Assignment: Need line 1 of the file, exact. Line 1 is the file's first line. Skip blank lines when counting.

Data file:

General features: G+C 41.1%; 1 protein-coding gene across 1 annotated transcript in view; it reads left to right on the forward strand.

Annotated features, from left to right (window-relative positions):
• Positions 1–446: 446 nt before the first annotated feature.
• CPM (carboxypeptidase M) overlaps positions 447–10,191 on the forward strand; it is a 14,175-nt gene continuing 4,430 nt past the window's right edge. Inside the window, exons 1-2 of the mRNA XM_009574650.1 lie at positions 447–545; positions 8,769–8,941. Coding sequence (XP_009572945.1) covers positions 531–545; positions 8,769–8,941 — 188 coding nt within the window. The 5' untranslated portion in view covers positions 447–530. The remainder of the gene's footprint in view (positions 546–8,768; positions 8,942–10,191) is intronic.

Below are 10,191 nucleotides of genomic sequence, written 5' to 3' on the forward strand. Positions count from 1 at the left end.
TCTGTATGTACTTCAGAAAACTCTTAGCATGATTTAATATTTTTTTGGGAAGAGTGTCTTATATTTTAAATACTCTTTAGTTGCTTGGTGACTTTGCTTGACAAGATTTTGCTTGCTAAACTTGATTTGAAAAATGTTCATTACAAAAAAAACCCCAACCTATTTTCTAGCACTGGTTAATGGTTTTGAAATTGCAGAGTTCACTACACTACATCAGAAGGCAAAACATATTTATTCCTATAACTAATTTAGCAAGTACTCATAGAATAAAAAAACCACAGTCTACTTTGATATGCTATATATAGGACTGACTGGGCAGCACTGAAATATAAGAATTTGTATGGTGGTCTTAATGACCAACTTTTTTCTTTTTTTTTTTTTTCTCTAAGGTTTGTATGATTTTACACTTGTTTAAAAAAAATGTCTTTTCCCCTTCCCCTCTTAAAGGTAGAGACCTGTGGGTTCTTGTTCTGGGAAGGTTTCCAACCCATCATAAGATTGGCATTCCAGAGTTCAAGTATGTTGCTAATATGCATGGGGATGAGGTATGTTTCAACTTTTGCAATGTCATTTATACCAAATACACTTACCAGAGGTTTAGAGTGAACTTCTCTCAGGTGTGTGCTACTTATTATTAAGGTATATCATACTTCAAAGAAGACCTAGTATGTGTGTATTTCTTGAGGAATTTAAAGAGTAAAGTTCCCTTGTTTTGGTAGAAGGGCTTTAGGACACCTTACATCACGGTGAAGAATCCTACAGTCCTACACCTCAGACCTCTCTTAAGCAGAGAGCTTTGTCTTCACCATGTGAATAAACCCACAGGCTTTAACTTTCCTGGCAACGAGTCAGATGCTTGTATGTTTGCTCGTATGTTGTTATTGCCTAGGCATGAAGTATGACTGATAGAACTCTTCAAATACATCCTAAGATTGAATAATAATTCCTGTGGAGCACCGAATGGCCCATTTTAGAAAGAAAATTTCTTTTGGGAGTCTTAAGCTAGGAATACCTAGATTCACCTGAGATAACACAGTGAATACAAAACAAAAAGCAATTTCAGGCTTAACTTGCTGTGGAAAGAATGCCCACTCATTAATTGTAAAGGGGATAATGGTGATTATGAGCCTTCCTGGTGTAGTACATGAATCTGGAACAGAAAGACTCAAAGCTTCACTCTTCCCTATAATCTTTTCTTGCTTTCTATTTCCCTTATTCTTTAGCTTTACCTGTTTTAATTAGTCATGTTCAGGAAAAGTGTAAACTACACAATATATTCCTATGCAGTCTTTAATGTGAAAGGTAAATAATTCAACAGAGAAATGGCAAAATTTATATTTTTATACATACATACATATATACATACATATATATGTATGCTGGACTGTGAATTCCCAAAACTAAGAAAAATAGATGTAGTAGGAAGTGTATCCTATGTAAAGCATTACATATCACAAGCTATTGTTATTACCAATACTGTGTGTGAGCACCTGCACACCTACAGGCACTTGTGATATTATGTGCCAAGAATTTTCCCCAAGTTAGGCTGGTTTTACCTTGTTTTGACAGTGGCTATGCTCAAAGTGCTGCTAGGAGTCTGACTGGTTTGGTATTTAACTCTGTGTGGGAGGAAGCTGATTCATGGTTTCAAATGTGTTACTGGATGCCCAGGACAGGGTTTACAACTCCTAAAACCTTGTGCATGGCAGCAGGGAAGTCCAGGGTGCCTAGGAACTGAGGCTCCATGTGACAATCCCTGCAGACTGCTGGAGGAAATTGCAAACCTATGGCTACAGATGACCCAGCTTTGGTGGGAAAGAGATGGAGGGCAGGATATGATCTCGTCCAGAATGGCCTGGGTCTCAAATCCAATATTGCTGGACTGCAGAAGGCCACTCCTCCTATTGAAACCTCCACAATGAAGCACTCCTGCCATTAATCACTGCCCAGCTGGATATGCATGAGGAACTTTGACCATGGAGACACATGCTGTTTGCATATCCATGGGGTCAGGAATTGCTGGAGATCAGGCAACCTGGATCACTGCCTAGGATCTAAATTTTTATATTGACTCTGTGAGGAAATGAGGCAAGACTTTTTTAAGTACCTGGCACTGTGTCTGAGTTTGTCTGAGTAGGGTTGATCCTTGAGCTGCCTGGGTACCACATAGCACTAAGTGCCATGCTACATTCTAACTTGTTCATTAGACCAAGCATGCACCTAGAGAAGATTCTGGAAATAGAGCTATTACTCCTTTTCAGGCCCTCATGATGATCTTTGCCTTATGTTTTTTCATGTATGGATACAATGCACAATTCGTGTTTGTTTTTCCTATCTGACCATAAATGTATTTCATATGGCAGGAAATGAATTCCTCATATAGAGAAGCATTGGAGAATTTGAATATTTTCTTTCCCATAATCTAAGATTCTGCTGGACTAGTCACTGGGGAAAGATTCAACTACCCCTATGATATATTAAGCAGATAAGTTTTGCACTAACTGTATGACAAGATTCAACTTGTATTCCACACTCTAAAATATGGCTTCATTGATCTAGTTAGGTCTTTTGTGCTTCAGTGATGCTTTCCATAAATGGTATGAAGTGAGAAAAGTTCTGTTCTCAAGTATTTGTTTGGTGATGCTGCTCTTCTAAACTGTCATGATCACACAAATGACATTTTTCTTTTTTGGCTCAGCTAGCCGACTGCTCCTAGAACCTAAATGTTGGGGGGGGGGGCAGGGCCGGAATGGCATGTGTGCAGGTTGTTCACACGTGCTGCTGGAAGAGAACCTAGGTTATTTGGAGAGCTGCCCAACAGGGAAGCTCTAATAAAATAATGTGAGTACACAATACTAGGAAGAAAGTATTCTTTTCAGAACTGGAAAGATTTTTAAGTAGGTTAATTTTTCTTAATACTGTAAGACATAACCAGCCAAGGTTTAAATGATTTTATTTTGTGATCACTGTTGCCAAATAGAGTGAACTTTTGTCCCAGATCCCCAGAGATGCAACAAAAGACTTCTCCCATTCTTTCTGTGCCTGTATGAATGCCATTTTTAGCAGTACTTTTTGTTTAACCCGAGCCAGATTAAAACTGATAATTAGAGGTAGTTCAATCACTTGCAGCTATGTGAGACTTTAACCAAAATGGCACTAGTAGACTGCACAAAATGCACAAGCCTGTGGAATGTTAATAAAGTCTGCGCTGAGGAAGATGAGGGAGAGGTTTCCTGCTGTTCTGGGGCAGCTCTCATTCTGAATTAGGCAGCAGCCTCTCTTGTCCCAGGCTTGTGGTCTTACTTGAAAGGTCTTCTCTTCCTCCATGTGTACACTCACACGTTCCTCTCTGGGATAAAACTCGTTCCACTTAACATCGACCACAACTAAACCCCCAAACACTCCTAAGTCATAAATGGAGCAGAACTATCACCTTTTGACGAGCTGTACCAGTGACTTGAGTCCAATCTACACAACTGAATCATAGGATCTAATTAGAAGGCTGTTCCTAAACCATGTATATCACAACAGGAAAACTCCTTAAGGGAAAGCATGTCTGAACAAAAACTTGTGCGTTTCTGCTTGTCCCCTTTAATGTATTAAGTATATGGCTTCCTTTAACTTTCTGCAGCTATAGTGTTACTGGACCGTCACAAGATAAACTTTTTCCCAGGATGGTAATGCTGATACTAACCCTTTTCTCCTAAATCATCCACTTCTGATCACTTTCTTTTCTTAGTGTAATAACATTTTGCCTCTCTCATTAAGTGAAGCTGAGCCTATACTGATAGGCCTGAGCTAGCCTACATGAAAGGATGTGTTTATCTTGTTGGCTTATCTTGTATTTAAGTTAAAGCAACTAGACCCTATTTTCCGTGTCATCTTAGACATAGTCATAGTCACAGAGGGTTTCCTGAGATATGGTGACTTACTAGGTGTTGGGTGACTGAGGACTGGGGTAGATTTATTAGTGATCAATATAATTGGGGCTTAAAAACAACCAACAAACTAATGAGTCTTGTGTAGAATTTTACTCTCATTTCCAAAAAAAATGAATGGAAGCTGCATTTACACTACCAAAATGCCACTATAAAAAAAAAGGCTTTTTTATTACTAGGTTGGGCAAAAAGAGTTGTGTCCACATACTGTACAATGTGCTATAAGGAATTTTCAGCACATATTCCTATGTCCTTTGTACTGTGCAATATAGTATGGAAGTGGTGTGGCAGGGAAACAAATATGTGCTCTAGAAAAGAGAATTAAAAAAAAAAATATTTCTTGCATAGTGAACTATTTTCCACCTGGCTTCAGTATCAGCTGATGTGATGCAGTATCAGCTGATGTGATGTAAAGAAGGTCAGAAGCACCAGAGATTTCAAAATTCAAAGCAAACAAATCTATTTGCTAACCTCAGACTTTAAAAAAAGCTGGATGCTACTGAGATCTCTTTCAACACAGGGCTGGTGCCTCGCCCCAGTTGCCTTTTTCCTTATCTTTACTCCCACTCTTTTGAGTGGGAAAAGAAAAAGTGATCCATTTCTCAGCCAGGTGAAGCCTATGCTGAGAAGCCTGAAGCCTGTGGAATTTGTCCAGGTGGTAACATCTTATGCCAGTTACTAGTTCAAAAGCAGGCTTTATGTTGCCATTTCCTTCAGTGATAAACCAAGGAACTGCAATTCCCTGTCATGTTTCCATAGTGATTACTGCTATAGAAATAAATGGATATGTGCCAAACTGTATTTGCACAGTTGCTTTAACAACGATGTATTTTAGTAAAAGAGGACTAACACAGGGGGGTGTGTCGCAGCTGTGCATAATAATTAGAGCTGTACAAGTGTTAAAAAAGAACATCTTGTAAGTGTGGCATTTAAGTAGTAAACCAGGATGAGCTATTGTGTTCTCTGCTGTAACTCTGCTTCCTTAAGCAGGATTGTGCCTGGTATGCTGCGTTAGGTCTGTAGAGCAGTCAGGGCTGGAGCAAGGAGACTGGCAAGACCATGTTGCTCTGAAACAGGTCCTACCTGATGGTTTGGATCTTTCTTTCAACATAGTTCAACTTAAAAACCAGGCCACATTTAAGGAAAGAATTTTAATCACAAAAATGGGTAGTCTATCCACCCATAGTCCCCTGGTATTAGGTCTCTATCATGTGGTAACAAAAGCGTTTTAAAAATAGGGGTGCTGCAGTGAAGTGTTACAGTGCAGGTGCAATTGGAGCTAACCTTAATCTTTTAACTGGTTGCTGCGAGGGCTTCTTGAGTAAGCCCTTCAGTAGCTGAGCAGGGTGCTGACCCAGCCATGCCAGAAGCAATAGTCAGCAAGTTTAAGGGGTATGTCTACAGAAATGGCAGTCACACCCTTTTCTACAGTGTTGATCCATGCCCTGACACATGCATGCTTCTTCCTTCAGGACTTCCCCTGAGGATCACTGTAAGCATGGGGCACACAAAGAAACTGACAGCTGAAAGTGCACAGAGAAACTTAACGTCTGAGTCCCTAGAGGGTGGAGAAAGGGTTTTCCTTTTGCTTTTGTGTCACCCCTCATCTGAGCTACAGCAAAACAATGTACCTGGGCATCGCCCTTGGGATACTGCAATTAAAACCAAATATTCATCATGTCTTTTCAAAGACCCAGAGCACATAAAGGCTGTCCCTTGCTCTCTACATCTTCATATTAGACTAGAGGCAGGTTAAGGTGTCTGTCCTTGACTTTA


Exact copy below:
General features: G+C 41.1%; 1 protein-coding gene across 1 annotated transcript in view; it reads left to right on the forward strand.